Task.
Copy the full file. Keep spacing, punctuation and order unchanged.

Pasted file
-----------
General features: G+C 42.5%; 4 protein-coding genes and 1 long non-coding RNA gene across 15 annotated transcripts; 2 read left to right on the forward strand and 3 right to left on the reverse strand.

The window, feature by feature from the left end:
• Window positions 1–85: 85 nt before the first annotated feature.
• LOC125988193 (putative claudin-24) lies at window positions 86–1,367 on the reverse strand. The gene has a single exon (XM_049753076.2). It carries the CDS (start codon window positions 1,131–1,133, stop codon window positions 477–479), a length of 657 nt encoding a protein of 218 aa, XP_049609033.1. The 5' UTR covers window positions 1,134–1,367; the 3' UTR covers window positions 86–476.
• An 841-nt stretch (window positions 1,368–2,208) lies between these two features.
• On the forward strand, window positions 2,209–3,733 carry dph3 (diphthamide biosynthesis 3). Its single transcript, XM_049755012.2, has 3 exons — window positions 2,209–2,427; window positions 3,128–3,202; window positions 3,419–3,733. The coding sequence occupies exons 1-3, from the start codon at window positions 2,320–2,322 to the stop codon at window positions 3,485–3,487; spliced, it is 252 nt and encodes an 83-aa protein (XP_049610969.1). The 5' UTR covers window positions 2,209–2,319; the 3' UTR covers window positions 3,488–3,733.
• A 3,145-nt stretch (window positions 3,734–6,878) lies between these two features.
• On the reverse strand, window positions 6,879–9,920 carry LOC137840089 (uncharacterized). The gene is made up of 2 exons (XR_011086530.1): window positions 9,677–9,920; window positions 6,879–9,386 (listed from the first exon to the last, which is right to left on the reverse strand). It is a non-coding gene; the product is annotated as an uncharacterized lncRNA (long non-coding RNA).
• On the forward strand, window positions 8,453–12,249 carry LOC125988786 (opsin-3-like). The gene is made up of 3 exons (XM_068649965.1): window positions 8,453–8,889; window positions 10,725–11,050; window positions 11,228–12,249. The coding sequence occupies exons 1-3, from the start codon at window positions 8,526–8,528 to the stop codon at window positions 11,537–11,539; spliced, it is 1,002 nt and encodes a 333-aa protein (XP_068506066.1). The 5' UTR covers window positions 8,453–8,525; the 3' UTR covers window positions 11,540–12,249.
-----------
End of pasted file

General features: G+C 42.5%; 4 protein-coding genes and 1 long non-coding RNA gene across 15 annotated transcripts; 2 read left to right on the forward strand and 3 right to left on the reverse strand.

The window, feature by feature from the left end:
• Window positions 1–85: 85 nt before the first annotated feature.
• LOC125988193 (putative claudin-24) lies at window positions 86–1,367 on the reverse strand. The gene has a single exon (XM_049753076.2). It carries the CDS (start codon window positions 1,131–1,133, stop codon window positions 477–479), a length of 657 nt encoding a protein of 218 aa, XP_049609033.1. The 5' UTR covers window positions 1,134–1,367; the 3' UTR covers window positions 86–476.
• An 841-nt stretch (window positions 1,368–2,208) lies between these two features.
• On the forward strand, window positions 2,209–3,733 carry dph3 (diphthamide biosynthesis 3). Its single transcript, XM_049755012.2, has 3 exons — window positions 2,209–2,427; window positions 3,128–3,202; window positions 3,419–3,733. The coding sequence occupies exons 1-3, from the start codon at window positions 2,320–2,322 to the stop codon at window positions 3,485–3,487; spliced, it is 252 nt and encodes an 83-aa protein (XP_049610969.1). The 5' UTR covers window positions 2,209–2,319; the 3' UTR covers window positions 3,488–3,733.
• A 3,145-nt stretch (window positions 3,734–6,878) lies between these two features.
• On the reverse strand, window positions 6,879–9,920 carry LOC137840089 (uncharacterized). The gene is made up of 2 exons (XR_011086530.1): window positions 9,677–9,920; window positions 6,879–9,386 (listed from the first exon to the last, which is right to left on the reverse strand). It is a non-coding gene; the product is annotated as an uncharacterized lncRNA (long non-coding RNA).
• On the forward strand, window positions 8,453–12,249 carry LOC125988786 (opsin-3-like). The gene is made up of 3 exons (XM_068649965.1): window positions 8,453–8,889; window positions 10,725–11,050; window positions 11,228–12,249. The coding sequence occupies exons 1-3, from the start codon at window positions 8,526–8,528 to the stop codon at window positions 11,537–11,539; spliced, it is 1,002 nt and encodes a 333-aa protein (XP_068506066.1). The 5' UTR covers window positions 8,453–8,525; the 3' UTR covers window positions 11,540–12,249.